St Moritz, numbered "286" on the reverse and further labelled.
Tempera on board, 30.5 by 40.5 cm.
Provenance: Roerich Museum, New York, USA, 1923-1935.
Nettie and Louis Horch collection, USA, from 1935.
Giro collection, USA.
Gift from the above to the present owner.
Private collection, USA.
Exhibited: Roerich Museum, New York, USA (permanent collection), 1924-1935, No. 286.
Literature: F. Grant et al., Roerich, Himalaya, A Monograph, New York, Brentano, 1926, p. 199.
Roerich Museum Catalogue, New York, Roerich Museum, 1930, p. 18, No. 286.
The present lot is one of five works that the artist executed during a stay in St Moritz, Switzerland, in July and August of 1923. These studies are Nicholas Roerich’s first attempt at rendering high mountains and, as such, they present a unique moment in Roerich’s creative evolution. At the end of that year, he would go to India, and from 1924 onwards, mountain scenery would become the defining signature of his work.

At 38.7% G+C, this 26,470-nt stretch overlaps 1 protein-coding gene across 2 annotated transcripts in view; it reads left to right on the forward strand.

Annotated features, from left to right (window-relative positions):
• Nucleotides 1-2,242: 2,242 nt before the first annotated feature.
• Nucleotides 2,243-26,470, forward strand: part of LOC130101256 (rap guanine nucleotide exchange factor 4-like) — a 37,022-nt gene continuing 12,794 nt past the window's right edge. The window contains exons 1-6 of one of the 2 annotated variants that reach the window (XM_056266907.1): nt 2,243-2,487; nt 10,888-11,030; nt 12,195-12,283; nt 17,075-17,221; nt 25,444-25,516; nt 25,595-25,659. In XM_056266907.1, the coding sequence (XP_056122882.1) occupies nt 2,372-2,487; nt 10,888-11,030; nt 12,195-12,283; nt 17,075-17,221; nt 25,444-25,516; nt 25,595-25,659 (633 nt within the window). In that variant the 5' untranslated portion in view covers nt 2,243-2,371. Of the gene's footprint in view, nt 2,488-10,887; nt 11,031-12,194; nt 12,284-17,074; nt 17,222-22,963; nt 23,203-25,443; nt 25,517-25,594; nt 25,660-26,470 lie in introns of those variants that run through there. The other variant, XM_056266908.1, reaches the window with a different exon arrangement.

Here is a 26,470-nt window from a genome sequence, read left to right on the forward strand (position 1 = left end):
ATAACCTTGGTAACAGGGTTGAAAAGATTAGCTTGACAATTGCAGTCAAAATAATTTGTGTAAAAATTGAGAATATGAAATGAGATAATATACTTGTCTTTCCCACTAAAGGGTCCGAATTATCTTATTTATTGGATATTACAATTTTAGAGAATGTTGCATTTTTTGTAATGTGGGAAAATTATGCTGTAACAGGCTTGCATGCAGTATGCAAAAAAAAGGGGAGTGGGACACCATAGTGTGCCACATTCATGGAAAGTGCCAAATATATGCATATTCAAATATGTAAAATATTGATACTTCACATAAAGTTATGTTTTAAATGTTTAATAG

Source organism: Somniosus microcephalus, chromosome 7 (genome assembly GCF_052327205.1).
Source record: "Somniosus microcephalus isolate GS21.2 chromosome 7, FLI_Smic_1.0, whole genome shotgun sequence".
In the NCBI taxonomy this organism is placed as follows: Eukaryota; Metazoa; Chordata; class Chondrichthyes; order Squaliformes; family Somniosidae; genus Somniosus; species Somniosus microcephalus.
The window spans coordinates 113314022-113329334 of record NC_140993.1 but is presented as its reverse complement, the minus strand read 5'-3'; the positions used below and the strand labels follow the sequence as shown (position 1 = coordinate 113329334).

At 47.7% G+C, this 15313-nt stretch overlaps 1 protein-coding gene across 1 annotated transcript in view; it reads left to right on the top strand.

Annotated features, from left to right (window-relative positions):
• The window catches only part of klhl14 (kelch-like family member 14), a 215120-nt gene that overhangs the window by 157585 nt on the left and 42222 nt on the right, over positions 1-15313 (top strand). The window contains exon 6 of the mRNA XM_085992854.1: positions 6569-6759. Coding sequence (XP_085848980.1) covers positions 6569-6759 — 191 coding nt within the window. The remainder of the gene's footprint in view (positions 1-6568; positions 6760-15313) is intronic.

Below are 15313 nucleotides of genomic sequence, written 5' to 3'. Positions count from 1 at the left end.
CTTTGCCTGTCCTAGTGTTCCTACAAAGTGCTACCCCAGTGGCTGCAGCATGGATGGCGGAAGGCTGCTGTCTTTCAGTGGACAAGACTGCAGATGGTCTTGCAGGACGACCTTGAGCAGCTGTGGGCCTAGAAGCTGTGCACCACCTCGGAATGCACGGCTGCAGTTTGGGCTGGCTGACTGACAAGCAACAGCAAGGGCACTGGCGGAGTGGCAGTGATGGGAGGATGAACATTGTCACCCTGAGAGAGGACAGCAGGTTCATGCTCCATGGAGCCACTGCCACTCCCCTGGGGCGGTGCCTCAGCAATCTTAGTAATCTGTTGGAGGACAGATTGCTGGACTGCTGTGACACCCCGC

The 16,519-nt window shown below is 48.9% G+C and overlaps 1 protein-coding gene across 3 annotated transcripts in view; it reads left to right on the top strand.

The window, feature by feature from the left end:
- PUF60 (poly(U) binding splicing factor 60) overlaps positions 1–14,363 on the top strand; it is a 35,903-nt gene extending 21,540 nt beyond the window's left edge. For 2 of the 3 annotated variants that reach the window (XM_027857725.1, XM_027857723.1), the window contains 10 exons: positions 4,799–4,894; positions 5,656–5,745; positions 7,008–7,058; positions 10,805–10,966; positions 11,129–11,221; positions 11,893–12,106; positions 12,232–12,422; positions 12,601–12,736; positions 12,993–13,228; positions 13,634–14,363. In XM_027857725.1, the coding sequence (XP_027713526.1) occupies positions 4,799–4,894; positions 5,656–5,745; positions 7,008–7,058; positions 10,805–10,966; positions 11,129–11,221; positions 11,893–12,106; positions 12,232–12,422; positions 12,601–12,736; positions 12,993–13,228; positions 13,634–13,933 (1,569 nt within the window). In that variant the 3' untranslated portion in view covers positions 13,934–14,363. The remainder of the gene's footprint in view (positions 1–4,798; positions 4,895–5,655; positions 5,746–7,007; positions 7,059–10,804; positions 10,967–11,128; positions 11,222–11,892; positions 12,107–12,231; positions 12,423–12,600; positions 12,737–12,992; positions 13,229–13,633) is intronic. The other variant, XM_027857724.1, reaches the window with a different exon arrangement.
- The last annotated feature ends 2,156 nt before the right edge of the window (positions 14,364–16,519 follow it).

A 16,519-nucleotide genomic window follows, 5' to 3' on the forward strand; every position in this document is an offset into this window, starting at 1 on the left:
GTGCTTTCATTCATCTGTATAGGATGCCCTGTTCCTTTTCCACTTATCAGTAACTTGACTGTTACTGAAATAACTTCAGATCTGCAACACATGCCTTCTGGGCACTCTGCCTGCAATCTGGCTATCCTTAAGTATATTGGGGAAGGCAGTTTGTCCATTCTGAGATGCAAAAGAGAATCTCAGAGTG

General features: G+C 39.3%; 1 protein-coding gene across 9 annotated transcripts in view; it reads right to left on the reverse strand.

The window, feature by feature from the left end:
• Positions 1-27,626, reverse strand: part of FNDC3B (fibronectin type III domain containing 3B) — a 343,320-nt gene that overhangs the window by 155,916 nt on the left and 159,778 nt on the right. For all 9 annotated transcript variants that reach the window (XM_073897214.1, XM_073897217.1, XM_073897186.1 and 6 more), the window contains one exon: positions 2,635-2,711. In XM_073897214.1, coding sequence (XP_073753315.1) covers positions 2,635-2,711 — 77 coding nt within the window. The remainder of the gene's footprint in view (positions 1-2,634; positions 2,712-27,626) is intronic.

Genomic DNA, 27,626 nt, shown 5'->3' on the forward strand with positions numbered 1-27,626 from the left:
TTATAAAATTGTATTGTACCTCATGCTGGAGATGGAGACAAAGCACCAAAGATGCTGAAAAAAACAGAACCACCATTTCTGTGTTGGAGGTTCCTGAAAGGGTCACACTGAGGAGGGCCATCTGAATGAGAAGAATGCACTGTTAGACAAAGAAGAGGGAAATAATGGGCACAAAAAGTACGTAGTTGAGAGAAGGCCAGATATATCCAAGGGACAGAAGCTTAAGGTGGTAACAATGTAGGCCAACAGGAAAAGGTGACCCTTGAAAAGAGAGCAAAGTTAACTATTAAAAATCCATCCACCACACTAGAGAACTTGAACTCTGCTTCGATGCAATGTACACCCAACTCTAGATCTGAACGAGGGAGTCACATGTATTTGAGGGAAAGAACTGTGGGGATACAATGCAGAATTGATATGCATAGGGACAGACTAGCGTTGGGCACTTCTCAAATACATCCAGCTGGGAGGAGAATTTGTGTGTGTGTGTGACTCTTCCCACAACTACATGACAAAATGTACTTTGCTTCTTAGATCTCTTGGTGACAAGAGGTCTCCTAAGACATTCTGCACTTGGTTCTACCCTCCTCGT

Roerich’s travels in Central Asia transformed his whole style of painting and more than a thousand canvasses of mountain vistas earned him a reputation as the ultimate “master of the mountains.” Here, however, the brush is still in the hand of the early Roerich, the famous artist of the Vrubel and Bakst generation and integral member of the Russian art scene of the beginning of the 20th century. He had never painted high mountains before, and one can see that he is on unfamiliar ground. There is some uncertainty in his brushstroke and colour choices, as he is experimenting with how to contain the monolithic force and magnitude of mountains. Three other studies in this series are direct reproductions of postcard scenery, but this sketch is much more personal and inquisitive. By condensing the perspective, Roerich tries to convey the awe one feels at the foot of a mountain range. As one of the very first representations of mountains in Roerich's body of work, this sketch is of utmost interest for both knowledgable and amateur lovers of Roerich’s art alike.
We are grateful to Gvido Trepљa, Senior researcher at the Nicholas Roerich Museum, New York, for providing catalogue information.